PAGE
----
Archive for Saturday, July 19, 2014

Online college coursework operates on competency model

July 19, 2014


More institutions than ever are granting degrees that can be mostly to completely obtained online, and working adults in particular are seeking out online degrees.

Most online education and coursework, either consciously or not, is based on an educational model called “competency” that first came into practice in the 1970s, education experts say.

Competency in higher education is the idea that the student becomes proficient in a subject not by a particular number of hours spent learning about it, but instead by moving at his or her own pace to understand specific aspects of the subject. Generally, competency models also offer credit for what the student may already know, either from work or life experience.

“Let’s focus on what you don’t know, as opposed to what you already know,” said Brian Messer, vice president and dean for the school of professional and graduate studies at Baker University.

In addition to technological advances, many components of modern society are contributing to the competency concept being discussed with renewed interest.

“What is new now is a big push given the rising costs of higher education and given that students need to grasp new material, we should break down some of the requirements for what you already know,” said Rick Ginsberg, dean of education at Kansas University. “Part of it is giving people who have some skills but not all the skills some access to advanced training that won’t require them to go back to school for years.”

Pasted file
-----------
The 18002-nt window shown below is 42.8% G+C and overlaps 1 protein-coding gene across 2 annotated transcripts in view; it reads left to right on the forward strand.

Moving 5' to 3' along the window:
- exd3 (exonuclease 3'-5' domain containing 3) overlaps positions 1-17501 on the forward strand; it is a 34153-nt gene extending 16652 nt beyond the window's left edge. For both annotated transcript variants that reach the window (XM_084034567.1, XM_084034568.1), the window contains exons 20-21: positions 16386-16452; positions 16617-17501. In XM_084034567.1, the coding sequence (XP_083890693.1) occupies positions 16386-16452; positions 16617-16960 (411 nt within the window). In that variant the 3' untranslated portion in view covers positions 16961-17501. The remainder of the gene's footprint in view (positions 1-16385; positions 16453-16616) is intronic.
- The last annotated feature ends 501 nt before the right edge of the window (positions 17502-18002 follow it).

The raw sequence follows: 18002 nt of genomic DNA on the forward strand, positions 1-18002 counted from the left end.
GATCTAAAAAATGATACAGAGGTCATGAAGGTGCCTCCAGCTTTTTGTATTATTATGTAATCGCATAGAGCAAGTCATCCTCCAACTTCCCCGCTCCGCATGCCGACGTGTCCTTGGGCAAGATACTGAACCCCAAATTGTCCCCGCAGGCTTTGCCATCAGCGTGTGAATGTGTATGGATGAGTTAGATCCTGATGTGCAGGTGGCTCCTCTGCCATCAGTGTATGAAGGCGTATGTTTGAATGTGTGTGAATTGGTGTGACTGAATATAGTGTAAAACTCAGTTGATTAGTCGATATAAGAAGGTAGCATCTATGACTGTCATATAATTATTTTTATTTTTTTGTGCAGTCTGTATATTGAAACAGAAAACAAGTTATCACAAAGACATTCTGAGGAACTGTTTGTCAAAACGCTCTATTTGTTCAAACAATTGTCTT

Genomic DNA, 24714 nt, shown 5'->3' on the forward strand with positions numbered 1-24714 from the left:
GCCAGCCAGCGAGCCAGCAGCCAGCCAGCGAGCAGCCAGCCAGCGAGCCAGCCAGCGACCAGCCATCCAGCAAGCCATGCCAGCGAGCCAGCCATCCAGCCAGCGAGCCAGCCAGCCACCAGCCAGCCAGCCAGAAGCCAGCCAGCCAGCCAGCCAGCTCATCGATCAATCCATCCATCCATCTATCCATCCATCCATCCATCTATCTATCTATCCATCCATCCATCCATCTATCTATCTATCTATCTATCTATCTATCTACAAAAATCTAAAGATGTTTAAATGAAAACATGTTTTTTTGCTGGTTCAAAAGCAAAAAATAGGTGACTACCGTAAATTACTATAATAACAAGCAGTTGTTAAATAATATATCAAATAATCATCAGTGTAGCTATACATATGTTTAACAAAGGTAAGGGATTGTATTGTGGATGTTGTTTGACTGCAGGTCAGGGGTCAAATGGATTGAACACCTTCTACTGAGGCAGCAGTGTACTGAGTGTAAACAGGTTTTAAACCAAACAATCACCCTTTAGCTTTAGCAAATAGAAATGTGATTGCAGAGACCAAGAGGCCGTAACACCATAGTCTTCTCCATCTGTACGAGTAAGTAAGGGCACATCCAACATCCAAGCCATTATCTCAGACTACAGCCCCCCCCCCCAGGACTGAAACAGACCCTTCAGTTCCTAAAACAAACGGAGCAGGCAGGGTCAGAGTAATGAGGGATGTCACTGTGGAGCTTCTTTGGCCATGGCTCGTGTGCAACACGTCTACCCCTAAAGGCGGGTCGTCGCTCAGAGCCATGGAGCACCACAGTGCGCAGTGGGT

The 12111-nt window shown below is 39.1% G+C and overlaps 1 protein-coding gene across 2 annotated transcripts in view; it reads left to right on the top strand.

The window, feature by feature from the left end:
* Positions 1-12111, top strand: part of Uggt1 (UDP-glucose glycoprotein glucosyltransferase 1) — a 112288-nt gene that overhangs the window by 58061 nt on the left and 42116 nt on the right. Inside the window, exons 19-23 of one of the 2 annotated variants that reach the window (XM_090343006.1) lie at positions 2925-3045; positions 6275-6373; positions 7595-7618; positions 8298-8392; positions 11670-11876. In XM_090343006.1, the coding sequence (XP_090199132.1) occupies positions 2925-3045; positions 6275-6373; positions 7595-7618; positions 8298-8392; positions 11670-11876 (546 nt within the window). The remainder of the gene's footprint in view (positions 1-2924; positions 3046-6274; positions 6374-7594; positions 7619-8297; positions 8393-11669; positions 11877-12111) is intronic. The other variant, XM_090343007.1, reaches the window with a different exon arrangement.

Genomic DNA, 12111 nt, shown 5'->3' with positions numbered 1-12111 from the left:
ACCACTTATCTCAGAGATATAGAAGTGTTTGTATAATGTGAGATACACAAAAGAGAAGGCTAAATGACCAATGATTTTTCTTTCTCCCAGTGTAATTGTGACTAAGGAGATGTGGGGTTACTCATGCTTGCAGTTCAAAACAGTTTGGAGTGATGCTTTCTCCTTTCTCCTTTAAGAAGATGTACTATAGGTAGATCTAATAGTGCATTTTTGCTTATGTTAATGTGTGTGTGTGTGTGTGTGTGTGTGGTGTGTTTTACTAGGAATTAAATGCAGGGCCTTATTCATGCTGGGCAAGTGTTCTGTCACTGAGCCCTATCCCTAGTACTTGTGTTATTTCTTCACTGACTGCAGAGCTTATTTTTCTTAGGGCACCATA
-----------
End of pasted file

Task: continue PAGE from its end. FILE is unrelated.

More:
However, not all of the knowledge or skills that people have will necessarily translate to the coursework for their degree, said John Rury, professor of educational leadership and policy studies at Kansas University, who has many years of experience in adult higher education programs at other universities.

“Many people have done a lot in their lives, so the idea that they can go to a competency-based program and get credit has appeal,” Rury said. “My experience is that people know less than they think they do, or they don’t know how it fits into the larger world.”

A popular buzzword in higher education in recent years is “excellence,” Rury said, so by definition, “competence” may not be what the students are striving for.

“Competence can run contrary to excellence — ‘competent’ means ‘OK.’ Nobody wants to produce ‘competent’ graduates; we want to produce leaders, people who want to change the world,” he said.

Also, educational research indicates that a liberal arts-type education that teaches critical thinking and other broadly applicable skills is what produces the biggest payoff for students once they enter the workforce. Competency-based education often does not have space for education in music or the humanities, which allow students to explore subject matters that they may or may not use in their jobs.

“The polishing of oral and written communication skills is still very important. Students need to be able to present ideas clearly and articulately,” Messer said.

Rury said that online education has not been around quite long enough for researchers to have a strong grasp on its effectiveness.

“In our efforts to make things relevant, it really runs the risk of undermining education altogether,” he said. “I worry about the competency focus and the online piece — I wonder at the end of the day what the outcome will be.”


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